The much-anticipated review of three neonicotinoid pesticides that are currently subject to EU restrictions has been delayed until the Autumn by the European Food Safety Authority.
EFSA had been due to publish a full re-evaluation of the scientific evidence of the safety of the three pesticides to bees later this month. But in an email to Friends of the Earth it now says “to ensure adequate time to consider the very large amount of information received during the call for data, the deadline has been extended and is now set for autumn 2017.”
The three neonicotinoid pesticides were banned on flowering crops in December 2013 after EFSA scientists concluded they posed a ”high acute risk” to honey bees when used on crops attractive to them.
Last week Friends of the Earth published a new report calling for the EU restrictions on neonicotinoid pesticides to be extended to wheat to protect bees and other wildlife.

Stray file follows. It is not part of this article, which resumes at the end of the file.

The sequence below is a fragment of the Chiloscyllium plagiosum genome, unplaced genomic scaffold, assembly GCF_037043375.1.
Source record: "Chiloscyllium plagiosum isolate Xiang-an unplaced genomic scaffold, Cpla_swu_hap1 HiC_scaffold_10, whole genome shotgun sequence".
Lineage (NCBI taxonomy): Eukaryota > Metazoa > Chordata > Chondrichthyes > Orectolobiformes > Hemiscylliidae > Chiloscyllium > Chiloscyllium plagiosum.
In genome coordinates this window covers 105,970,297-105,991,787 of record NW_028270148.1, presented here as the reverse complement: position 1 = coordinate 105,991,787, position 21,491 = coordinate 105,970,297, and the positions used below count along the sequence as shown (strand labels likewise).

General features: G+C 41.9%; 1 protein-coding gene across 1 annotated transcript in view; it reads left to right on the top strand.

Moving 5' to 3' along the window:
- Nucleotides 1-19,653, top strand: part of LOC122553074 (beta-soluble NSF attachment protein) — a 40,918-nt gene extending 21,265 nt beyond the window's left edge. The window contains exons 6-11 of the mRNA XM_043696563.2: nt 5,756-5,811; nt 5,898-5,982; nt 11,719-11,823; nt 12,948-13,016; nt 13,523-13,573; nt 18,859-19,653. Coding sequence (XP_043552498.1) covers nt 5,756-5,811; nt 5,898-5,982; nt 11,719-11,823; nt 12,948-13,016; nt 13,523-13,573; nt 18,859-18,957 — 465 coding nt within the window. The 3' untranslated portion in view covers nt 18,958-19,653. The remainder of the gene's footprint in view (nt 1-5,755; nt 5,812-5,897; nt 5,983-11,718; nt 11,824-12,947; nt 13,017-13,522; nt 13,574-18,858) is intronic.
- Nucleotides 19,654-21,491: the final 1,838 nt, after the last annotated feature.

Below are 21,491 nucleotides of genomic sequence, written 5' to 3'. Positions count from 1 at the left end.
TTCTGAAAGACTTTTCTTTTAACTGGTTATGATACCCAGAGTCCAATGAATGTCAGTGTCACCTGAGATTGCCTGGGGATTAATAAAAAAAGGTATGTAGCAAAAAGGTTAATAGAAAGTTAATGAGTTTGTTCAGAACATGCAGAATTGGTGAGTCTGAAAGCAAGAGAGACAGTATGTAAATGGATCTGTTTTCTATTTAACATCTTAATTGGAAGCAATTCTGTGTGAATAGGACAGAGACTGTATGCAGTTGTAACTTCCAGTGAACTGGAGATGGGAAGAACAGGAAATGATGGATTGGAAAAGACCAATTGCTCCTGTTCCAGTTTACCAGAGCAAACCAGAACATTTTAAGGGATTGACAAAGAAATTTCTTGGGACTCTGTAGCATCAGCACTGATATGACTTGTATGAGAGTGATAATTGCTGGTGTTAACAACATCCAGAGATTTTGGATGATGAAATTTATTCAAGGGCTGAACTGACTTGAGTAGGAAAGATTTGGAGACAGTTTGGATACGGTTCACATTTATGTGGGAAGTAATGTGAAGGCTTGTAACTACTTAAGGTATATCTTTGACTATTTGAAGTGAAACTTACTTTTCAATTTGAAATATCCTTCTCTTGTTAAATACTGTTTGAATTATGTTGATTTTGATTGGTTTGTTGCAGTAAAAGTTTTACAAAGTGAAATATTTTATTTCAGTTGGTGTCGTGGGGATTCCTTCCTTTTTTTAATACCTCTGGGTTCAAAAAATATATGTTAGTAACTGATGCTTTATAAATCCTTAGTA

- Scientists Warn Urgent Action Is Needed To Stop Pollinator Decline
- Ten Policies To Protect Vital Pollinators Revealed By Scientists
- UK Public Strongly Support EU Rules To Protect Bees And Nature
- British People In Favour Of Protecting Bees with EU Rules, According To YouGov Survey
- NFU Application To Use Banned Bee-harming Pesticides Rejected By Government
Friends of the Earth bee campaigner Dave Timms said:
“Since the EU restrictions on neonicotinoids were introduced there has been growing evidence of the threat these chemicals pose to a range of bee species and other wildlife.
“It’s absolutely right that these should be properly examined – it’s a shame that this means we will have to wait longer for the review to be completed. We hope that this will not only lead to a permanent ban on these neonicotinoid pesticides, but this will be extended to all crops.
“It’s now clear that the current restrictions will stay in place until at least 2018 with only limited, temporary exemptions possible. The NFU should accept the growing scientific evidence of the threat neonics pose to bees, and that the chance of them returning to widespread use is rapidly disappearing.
“It’s time to focus on calling for more government support for research and development to help farmers get off the chemical treadmill, and get on with the valuable job of producing food that doesn’t damage our environment.”